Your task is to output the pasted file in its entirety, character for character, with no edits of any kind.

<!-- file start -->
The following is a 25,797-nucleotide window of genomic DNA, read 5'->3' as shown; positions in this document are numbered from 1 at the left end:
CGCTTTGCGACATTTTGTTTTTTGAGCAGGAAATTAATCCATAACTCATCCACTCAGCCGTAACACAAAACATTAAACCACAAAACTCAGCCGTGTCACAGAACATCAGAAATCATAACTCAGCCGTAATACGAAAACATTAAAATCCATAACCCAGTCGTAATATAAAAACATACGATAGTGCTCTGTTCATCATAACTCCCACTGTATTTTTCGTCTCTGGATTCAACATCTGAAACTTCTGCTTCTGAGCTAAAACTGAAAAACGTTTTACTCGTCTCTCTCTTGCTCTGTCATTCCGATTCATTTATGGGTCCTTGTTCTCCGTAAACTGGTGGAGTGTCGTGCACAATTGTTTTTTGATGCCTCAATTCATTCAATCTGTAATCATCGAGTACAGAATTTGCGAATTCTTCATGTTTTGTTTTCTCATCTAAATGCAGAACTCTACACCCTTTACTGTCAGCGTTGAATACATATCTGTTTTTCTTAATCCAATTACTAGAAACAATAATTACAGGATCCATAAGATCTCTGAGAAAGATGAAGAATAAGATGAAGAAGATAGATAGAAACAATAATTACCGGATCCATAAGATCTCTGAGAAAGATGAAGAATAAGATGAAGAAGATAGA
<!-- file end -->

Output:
The following is a 25,797-nucleotide window of genomic DNA, read 5'->3' as shown; positions in this document are numbered from 1 at the left end:
CGCTTTGCGACATTTTGTTTTTTGAGCAGGAAATTAATCCATAACTCATCCACTCAGCCGTAACACAAAACATTAAACCACAAAACTCAGCCGTGTCACAGAACATCAGAAATCATAACTCAGCCGTAATACGAAAACATTAAAATCCATAACCCAGTCGTAATATAAAAACATACGATAGTGCTCTGTTCATCATAACTCCCACTGTATTTTTCGTCTCTGGATTCAACATCTGAAACTTCTGCTTCTGAGCTAAAACTGAAAAACGTTTTACTCGTCTCTCTCTTGCTCTGTCATTCCGATTCATTTATGGGTCCTTGTTCTCCGTAAACTGGTGGAGTGTCGTGCACAATTGTTTTTTGATGCCTCAATTCATTCAATCTGTAATCATCGAGTACAGAATTTGCGAATTCTTCATGTTTTGTTTTCTCATCTAAATGCAGAACTCTACACCCTTTACTGTCAGCGTTGAATACATATCTGTTTTTCTTAATCCAATTACTAGAAACAATAATTACAGGATCCATAAGATCTCTGAGAAAGATGAAGAATAAGATGAAGAAGATAGATAGAAACAATAATTACCGGATCCATAAGATCTCTGAGAAAGATGAAGAATAAGATGAAGAAGATAGA